Dennis Croft, Big Man In A Small Town
By Andrew Belonsky
Dennis Croft chooses his words carefully. Or, rather, he's a man of few words. He's rigid and terse when needed and more elaborate only when asked directly, perhaps a habit from his upbringing in a military family and, later, his stint in the Air Force.
"I grew up military family, and I trained as a cadet for very many years. There were certain protocols that I lived by, and it was military rules, regulations, and stuff like that," explains Croft, a trans man and one of the core characters on Small Town Security, AMC's reality show about the day-to-day activities of JJK Security in the small town of Ringgold, Georgia. The show, season two of which premieres May 9, often and aptly often described as the Twin Peaks of reality shows.
Croft possesses a certain calmness, a centeredness that perhaps comes from his time working as a farmer in South Dakota, just 20 miles outside of the Pine Ridge Indian Reservation, one the nation's poorest, most crime-ridden and alcohol-soaked counties. It was to that inauspicious place that Croft and his then-partner, a man, moved after leaving the Air Force, an institution Croft found to be fraught with hypocrisy. Pine Ridge was no more inspiring. Not on the surface, at least.
"There was a killing at least every day there on the res, and it was usually Indian-on-Indian and it was usually because they were drinking and they would fight," he explains. But there was also tremendous spirituality among the Lakota people. "I tried to learn from the old people, their rituals, their spirituality, and I carry that to this day," he explains. "I'm not a very good practitioner of their rituals or anything, but that's where my spirit is."
Croft describes the people he knew in Pine Ridge as his "family in spirit," and his colleagues at JJK Security are his family, too. So what of his biological family, his parents and three children. Though he admits it sounds cruel, Croft replies: "I'm pretty much a hermit-type person and really just close-knit with people I'm dealing with on a daily basis, not that they don't love me or I don't love them, but they're out of sight, out of mind for me."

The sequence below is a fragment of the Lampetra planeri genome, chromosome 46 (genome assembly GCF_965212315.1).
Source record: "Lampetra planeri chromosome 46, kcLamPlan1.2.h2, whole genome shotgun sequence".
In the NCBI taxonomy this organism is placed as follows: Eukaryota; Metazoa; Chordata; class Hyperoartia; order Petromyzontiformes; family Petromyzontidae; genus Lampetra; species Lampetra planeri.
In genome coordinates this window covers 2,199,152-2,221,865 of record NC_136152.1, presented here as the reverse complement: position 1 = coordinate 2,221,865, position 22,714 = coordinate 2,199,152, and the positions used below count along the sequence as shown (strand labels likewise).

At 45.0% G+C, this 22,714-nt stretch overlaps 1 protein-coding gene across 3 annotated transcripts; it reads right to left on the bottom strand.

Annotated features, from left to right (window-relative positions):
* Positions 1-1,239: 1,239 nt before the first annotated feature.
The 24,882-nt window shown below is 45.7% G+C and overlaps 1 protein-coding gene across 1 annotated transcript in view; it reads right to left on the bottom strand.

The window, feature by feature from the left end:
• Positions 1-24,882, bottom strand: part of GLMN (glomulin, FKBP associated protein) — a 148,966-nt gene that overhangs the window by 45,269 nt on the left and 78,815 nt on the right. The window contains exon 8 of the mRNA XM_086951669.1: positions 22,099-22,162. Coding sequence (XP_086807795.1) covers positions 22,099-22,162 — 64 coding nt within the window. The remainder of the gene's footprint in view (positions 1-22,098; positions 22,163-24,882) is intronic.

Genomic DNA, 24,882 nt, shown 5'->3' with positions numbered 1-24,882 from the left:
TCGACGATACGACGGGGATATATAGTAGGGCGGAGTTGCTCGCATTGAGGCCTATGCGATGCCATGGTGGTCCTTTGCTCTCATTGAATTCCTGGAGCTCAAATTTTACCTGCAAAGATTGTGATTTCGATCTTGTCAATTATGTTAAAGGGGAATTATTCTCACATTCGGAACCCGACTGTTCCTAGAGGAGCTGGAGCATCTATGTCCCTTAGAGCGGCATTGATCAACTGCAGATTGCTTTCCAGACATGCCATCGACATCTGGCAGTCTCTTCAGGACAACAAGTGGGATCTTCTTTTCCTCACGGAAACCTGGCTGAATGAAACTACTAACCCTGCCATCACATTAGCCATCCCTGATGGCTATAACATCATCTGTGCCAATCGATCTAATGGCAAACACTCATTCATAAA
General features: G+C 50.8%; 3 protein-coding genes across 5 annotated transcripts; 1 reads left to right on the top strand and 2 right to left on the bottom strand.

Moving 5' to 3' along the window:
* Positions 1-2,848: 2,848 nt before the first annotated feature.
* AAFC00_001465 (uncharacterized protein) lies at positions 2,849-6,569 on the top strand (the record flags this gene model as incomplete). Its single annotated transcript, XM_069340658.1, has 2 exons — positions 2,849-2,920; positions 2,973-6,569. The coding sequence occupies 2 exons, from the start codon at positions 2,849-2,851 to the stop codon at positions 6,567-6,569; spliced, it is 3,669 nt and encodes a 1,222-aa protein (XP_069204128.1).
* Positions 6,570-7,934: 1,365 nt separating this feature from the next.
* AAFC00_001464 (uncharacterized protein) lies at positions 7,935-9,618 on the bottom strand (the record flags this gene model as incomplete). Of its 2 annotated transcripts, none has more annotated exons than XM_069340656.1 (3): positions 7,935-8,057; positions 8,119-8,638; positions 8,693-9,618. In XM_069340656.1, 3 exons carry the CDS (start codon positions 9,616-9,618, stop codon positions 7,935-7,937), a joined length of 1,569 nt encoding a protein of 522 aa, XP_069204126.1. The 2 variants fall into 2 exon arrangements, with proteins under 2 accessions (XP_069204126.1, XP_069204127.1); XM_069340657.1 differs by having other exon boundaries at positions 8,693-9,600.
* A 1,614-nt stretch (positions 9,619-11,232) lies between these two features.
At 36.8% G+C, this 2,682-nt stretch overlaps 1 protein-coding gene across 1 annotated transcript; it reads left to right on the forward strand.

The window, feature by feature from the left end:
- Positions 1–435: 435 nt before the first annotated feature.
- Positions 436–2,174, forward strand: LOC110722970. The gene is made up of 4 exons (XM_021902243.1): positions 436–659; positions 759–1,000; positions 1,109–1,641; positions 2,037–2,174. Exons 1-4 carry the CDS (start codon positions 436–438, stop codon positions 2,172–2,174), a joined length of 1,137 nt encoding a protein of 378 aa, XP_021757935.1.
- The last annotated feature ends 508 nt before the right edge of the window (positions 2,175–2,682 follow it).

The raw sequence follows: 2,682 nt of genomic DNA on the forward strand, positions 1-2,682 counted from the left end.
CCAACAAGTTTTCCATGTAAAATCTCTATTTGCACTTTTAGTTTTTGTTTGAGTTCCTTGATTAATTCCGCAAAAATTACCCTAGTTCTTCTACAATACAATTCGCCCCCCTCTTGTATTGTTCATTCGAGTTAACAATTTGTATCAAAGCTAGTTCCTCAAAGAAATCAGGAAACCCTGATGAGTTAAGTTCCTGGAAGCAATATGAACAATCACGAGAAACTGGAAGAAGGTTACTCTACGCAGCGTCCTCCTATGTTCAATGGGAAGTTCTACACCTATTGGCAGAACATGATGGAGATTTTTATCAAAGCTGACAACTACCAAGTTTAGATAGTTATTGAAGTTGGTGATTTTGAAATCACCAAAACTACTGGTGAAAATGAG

But do his parents support him? Yes and no. "They love me and they accept me for the most part as me as their daughter. They love me but they don't really accept the transition," he admits. "They're not saying anything negative, they're not fighting it, it's just who I am and they're just letting it be. They say that as long as I'm happy, they're happy."
Croft doesn't like to speak about his first 40 years on this planet, the time when he was biologically a woman—"That person has been laid to rest"—but when asked later via email about having children and whether it was a difficult experience, knowing inside that he was a man, to wield the woman's most unique power, Croft answered in the negative. "As a man, I wanted to, since I was made to produce children, to go through the real raw challenge—meaning I wanted to do it naturally. I wanted the whole experience from beginning to end; I wanted to see what it was all about for a woman." For his first two births, Croft did it all natural style, in a teepee. Both were painful but successful. A third, unfortunately, ended in a stillbirth, and for the fourth pregnancy, and approaching 40 years old, Croft opted for a hospital.
Taken together, the experiences only made his appreciation for women grow. "What I found is women go through a tremendous trial," he says. "It is like nothing else—in pain, awkwardness, physiological, and psychological—than like a dream; she returns to normalcy, but with a small being now in her arms to be responsible for. Women are very strong beings like no other I honor and respect them."
Croft has so much respect for women that he thinks they truly make the man. Asked what makes a good man, he replied, "It's someone that lets the woman lead. They're the smart ones. Honestly, they're the strongest of the sexes." So what about us gay guys? Does that leave us in a lurch? "Well, you get into your feminine side, then more power to you. You'll be smarter than us other guys."
As Croft and company head into season two, I wondered about the reaction to the show. Croft and his team have certainly been embraced by the LGBT community (GLAAD nominated them for "outstanding reality program" during their media awards), but then there's been the predictable backlash, especially in their own backyard. It's this tension that provides fodder for the second season's premier episode. But the majority of the criticism isn't about Croft and his transgender status, as one might expect, but about JJK's crude, crass, and flatulent ways. More hypocrisy, says Croft.
"Critics are embarrassed for themselves because we're showing ourselves and showing that it's OK to be that way," he says. "These folks that name call and spew hate, they all fart and burp; they just never show it in public. They're all just ignorant about something, more than others really, because they are scared of experiencing and afraid of enjoying their lives as humans and they resent those who do." And you can't hate a man for being himself.
Season 2 of 'Small Town Security' premieres May 9 on AMC
Watch a sneak peek video below:
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